There are also a host of other cool things you can do with ZNC, so I have mine configured to set me away everywhere 5 minutes after my client disconnects. Also if you team colloquy mobile up with ZNC, you can have it push message your iPhone or iPad if you’re mentioned in a chat, or if someone sends you a DM, I have mine set to only do this if there are no other clients connected, else when I’m at computer having a conversation, both my iPhone and iPad have a bit of a push message spasm. This push message function was exactly what I was looking for to replace BeeJive, except this pushes it to all my devices, not just the one that has my account singed in.. neat I thought.

This my no means is the simplest way to set up your MSN, but for if you want all the prerequisites I did, it really works.

The server topology may be a bit complex so have (for my sins) put together a diagram of how it’s set out, along with a few screenshots.

Any questions, please feel free to ask.

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New year & a new toy

Posted on January 9th, 2009 by Luke Sheldrick.
Categories: Photography.
Tags: , , , .

9 01 2009

Tuesday, 6th Jan, saw me breaking my third new years resolution, to watch what I spend my money on. For a while I’ve been thinking about getting into the world of DSLR’s, so after much thinking about it, I ventured to the sales, and got myself a Nikon D60.

I’d read lots of reviews, and actually thought about buying it, rather than on a whim, which is usually the route I would take. Managed to get a reasonably good deal, and so far been having quiet a lot of fun reading up on the world photography. I went for the D60, as it has many of the features seen on the more expensive DSLR, but aimed at the entry level photographer, me.

I’ve taken a few pics, and will eventually upload to flickr, just take even longer now, as they’re much high res, and my home upload speed is terrible at best. Also need to master some photo editing wares, not sure what one I prefer yet.

I was however interested to see, how my new shiny camera would compare to my compact. Whilst I was out strolling around the other day, I took the same picture of the coast, with the two cameras.

Nikon D60:
Nikon D60

Olympus FE330:
Olympus FE330

The thumbnails can be quite deciving, but the bigger photo’s on flickr reveal all. Both pictures were taken at the same point, faceing roughly the same point, and using the fully auto function on both.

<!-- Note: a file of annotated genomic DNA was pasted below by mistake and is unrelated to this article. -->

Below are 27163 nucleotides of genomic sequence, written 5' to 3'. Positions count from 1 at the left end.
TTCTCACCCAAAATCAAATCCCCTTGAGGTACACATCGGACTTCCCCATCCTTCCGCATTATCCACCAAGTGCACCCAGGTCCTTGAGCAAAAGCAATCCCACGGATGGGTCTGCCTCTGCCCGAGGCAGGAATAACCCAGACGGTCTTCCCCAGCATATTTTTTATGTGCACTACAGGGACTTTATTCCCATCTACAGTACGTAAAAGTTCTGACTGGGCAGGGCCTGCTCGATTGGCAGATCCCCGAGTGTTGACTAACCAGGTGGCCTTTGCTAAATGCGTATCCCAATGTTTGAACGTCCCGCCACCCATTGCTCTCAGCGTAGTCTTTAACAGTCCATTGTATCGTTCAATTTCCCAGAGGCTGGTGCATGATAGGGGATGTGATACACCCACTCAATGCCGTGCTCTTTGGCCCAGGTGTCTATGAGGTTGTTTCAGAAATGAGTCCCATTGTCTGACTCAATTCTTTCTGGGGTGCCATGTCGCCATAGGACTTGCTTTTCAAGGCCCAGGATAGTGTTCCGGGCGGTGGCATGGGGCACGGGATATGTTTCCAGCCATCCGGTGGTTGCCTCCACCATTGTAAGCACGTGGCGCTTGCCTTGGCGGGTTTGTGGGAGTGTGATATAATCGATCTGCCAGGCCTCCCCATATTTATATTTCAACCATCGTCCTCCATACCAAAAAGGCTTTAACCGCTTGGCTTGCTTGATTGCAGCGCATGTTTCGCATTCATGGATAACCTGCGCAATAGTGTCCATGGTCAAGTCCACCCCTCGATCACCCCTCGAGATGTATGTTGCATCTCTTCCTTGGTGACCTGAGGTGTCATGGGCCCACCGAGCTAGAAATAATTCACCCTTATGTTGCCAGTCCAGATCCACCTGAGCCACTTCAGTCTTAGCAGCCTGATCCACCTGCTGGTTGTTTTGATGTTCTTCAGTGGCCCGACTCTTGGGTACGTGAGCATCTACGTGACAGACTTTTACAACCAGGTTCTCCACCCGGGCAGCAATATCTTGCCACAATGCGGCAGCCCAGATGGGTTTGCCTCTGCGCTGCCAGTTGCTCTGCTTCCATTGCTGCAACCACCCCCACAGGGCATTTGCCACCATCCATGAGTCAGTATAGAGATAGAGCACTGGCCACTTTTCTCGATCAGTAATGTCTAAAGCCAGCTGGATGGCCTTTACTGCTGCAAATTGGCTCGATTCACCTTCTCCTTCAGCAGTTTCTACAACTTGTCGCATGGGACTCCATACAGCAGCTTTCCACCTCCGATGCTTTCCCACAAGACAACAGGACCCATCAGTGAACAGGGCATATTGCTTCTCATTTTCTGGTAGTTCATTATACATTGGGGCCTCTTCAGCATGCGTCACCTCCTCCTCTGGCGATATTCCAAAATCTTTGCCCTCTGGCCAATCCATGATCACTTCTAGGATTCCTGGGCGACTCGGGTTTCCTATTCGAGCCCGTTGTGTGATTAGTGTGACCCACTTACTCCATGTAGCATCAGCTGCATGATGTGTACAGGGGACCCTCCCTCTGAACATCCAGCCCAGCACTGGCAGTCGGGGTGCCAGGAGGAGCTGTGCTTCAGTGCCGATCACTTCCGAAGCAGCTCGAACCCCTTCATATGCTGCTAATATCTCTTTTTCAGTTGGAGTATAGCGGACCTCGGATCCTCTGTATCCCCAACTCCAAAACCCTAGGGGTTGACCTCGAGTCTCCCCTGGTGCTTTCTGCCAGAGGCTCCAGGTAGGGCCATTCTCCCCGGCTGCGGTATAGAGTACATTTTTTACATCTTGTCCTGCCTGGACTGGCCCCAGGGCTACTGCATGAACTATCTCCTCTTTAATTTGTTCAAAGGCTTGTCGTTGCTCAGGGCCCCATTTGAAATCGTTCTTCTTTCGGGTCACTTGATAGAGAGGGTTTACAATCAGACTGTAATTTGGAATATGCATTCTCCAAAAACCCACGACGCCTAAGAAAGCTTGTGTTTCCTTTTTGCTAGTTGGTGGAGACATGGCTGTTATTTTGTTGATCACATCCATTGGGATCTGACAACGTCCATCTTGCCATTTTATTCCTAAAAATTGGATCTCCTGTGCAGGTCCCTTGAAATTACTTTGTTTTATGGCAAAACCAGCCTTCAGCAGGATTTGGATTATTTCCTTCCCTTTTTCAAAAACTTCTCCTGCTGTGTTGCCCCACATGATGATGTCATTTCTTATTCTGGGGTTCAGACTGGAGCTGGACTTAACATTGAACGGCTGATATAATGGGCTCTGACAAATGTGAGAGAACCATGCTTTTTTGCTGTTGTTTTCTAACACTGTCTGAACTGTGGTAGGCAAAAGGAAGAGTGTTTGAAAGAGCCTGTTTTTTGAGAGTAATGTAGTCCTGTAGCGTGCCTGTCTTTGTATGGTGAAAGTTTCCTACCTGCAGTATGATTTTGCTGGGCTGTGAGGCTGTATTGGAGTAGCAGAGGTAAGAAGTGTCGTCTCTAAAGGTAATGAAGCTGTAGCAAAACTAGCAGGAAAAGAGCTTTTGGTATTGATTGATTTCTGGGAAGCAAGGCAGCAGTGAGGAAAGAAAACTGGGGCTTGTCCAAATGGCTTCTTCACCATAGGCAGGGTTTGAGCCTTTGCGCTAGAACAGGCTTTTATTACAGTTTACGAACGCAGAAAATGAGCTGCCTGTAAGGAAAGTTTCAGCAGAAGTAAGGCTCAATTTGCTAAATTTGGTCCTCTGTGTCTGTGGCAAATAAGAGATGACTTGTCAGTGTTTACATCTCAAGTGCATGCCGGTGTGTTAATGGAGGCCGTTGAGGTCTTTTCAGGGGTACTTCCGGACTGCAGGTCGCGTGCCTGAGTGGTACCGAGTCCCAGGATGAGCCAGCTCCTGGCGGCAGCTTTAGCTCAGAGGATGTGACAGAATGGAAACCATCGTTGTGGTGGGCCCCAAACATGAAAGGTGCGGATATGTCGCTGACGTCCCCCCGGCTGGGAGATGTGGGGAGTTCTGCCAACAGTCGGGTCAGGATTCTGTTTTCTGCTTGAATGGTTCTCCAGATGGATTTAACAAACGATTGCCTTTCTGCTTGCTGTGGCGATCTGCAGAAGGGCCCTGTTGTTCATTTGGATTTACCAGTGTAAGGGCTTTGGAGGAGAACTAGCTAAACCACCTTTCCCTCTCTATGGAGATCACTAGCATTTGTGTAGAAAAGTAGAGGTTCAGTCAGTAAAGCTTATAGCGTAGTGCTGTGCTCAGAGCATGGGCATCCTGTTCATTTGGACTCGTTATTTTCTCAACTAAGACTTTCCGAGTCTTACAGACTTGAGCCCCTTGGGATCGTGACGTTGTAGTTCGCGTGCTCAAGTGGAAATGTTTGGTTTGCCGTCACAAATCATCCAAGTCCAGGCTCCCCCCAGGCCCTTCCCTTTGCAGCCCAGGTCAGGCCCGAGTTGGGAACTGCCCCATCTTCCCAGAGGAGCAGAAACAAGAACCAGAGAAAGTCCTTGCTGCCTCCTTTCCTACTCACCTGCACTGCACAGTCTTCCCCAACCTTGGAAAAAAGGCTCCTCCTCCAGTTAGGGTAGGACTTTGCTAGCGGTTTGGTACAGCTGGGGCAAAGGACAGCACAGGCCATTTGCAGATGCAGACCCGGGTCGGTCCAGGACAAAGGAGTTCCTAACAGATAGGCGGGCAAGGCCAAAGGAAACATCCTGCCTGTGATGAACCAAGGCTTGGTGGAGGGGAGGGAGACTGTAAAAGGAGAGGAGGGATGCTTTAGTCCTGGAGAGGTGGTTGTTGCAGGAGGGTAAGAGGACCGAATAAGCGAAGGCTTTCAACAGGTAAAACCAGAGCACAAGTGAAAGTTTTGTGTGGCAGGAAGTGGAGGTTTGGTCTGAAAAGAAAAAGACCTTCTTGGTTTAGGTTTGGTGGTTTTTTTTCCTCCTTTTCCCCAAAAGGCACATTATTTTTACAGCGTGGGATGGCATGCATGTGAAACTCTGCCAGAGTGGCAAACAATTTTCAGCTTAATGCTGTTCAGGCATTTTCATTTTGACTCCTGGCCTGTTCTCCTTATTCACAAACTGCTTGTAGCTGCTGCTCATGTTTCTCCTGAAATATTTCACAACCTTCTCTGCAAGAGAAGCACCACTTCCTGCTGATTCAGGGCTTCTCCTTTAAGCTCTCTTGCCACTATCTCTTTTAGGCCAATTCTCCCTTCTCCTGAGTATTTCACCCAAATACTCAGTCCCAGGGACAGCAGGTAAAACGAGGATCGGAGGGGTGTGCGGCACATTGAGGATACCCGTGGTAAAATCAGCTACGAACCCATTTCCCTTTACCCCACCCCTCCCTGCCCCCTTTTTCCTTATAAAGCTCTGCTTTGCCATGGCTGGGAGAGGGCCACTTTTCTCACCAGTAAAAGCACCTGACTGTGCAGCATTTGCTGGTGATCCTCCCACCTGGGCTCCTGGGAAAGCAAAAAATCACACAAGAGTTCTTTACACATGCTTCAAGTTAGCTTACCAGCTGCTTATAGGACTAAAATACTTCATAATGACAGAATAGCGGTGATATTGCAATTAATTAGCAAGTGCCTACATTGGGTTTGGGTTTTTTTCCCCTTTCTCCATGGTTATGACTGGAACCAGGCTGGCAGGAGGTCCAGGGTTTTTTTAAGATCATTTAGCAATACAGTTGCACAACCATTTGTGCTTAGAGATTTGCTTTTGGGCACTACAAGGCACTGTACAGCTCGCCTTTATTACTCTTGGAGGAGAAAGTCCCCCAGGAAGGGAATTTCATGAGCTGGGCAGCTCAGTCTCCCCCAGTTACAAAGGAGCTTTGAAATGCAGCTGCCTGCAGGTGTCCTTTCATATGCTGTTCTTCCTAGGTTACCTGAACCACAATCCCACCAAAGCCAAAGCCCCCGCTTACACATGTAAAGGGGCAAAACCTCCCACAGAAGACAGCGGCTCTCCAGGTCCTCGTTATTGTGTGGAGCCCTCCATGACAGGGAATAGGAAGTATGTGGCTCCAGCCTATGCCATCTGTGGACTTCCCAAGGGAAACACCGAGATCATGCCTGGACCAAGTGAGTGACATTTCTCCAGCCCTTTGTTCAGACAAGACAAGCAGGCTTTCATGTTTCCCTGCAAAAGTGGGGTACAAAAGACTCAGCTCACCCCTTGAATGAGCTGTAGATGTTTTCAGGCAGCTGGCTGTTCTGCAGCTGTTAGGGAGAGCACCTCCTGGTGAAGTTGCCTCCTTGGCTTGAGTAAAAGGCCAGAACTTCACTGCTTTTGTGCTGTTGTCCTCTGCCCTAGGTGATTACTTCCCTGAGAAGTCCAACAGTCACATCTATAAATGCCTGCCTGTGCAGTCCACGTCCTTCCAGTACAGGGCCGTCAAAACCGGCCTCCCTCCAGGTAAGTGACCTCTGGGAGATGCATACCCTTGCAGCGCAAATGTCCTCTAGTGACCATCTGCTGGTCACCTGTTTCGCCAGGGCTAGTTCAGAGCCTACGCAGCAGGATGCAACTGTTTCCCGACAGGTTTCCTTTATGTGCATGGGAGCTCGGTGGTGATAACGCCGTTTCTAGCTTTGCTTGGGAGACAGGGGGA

I also had my iPhone and TyTN on me, so thought I’d take a photo with those too.

Apple iPhone:
iPhone (First Gen)

HTC TyTN:
HTC Hermes (TyTN / Vario II)

Surprisingly here, the iPhone, with it’s lower Mega Pixel lens, actually took a better photo. The colours on the TyTN were terrible. Out of all four, the D60 showed the closest match, the other three, make the day look quite dark, where it was actually quite a light day.

I need to see if I can get my iPhone to properly GPS log, have been using instamapper, but can’t seem to get HoulahGeo to geotag the photos using the files, but once that’s all working, will be able to geotag the photos too, which will be rather useful 🙂 Then a few more lens, filters… oh dear this could all be expensive, very expensive.

No doubt I’ll snap some more in the coming future. Below are a few of snaps from the “Playing with my D60” album, from when I’d just got the camera out the box:

2 comments.

Where am I?

Posted on December 14th, 2008 by Luke Sheldrick.
Categories: IT / Tech.
Tags: , , .

14 12 2008

Have been playing with my iPhone this evening, looking at what’s new, and I must say am really quiet impressed with some of the software coming out. VLC Remote, is especially well welcomed, simple but effective.

I was thinking of getting a GPS plotter / tracker, as carrying a PDA + Bluetooth Receiver, is slightly annoying. Cue, iPhone, which does more for me everyday.

There is a cool app called InstaMapper which will plot / track where you are, and even though I have a first gen iPhone, does very well considering, it doesn’t have GPS. Then using their API’s can add it to facebook / here should I wish. Example below…


Also found (via jailbroken / cydia) an app called Backgrounder, so you can run processes, in standby, which the nice folk at Apple don’t like. Very impressed.